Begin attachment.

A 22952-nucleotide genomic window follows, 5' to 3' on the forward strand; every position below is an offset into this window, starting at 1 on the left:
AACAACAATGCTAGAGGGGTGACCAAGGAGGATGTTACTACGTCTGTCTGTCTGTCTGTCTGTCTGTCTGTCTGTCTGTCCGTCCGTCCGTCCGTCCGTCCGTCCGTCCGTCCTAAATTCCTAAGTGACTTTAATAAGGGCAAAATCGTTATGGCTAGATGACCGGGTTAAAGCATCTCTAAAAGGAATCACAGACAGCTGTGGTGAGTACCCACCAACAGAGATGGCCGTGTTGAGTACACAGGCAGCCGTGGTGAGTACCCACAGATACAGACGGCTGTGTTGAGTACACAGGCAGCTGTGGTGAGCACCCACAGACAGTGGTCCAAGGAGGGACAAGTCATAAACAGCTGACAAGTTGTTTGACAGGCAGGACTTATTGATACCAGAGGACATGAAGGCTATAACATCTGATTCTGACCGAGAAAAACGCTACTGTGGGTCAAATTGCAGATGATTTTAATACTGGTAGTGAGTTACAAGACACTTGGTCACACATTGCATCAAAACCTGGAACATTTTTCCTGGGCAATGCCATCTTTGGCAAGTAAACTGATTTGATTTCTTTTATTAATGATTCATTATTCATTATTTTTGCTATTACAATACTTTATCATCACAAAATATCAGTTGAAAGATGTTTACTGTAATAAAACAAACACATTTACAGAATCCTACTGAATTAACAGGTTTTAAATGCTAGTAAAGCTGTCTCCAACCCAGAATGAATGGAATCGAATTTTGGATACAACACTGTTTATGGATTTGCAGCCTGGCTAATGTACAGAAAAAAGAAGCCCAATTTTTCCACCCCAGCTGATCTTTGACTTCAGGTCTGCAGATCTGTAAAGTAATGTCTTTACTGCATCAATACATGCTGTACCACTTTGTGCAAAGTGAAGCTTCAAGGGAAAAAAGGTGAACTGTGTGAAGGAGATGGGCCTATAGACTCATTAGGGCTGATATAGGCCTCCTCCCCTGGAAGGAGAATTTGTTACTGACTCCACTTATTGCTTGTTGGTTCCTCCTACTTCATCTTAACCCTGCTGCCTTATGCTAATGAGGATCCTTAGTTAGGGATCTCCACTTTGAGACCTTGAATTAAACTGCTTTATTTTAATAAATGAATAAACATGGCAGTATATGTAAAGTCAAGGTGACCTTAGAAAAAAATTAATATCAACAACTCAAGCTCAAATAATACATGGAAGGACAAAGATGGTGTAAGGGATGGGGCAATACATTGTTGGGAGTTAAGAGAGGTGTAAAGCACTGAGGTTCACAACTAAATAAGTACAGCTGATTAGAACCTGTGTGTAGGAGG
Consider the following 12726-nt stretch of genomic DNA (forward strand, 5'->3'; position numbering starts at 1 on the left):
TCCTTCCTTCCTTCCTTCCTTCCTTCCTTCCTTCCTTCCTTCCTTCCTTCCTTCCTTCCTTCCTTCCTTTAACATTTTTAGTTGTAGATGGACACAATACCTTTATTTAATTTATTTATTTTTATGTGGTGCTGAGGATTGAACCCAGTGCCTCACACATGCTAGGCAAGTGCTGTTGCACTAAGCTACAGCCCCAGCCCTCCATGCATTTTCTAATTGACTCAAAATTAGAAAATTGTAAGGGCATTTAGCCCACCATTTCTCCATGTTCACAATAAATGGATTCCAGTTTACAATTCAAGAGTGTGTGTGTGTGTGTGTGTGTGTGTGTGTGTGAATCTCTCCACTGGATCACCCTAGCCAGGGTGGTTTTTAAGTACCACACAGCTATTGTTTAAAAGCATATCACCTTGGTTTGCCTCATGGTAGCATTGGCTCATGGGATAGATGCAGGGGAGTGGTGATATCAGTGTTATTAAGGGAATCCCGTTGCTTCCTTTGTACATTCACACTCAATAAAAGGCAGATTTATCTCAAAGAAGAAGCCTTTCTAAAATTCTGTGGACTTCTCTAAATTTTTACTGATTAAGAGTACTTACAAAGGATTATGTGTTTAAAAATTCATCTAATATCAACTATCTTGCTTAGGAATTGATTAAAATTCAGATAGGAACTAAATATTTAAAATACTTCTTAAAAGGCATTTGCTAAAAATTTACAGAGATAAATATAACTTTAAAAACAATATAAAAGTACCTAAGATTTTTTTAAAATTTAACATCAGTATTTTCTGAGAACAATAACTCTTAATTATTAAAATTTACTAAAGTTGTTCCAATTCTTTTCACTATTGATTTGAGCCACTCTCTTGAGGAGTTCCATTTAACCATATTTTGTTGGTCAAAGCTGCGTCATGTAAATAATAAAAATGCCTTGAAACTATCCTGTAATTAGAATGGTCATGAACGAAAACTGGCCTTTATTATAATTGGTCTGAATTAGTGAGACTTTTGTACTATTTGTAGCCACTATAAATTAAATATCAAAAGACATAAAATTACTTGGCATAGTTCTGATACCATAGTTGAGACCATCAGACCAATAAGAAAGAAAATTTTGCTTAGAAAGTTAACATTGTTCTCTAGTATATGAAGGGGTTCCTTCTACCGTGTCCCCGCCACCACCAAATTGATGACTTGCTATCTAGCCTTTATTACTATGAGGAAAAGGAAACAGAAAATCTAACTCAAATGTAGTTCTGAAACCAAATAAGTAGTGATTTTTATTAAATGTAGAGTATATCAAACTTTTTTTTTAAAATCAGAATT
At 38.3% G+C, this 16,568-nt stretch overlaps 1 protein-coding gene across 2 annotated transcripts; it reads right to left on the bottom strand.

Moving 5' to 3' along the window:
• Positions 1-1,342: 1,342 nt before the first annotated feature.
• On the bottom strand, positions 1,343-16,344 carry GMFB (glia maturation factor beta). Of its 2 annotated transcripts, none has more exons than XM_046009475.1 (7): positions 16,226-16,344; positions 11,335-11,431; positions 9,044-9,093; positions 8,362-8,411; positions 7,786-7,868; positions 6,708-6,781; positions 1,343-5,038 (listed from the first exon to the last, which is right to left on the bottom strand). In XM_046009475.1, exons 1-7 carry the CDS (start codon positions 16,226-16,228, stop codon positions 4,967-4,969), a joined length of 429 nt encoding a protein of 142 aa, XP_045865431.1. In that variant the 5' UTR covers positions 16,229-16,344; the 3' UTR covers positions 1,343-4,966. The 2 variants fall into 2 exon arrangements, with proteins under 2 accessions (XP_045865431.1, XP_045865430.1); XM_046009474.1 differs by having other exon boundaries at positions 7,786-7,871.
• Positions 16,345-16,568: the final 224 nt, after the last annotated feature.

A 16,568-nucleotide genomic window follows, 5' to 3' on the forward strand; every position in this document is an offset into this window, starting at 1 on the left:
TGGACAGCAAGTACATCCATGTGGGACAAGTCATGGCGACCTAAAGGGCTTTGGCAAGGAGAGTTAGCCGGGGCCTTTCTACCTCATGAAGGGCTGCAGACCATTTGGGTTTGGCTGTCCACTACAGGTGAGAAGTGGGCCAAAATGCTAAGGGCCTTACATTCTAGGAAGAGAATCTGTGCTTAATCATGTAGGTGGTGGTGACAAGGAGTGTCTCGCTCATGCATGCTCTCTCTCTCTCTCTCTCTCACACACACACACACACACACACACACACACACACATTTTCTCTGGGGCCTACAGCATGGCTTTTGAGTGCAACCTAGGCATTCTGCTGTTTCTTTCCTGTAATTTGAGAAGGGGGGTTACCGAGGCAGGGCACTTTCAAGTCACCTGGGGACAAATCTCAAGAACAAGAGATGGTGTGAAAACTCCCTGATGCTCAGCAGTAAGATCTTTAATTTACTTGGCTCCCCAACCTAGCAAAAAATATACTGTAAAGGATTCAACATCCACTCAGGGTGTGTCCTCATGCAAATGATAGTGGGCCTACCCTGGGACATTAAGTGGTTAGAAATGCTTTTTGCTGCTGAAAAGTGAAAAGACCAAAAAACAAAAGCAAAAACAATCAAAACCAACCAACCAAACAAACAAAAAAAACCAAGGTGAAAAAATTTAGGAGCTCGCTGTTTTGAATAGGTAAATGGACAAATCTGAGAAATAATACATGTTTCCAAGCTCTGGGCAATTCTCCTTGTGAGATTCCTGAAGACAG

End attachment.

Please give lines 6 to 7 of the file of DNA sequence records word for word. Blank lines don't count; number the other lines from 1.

Moving 5' to 3' along the window:
• Positions 1-1,342: 1,342 nt before the first annotated feature.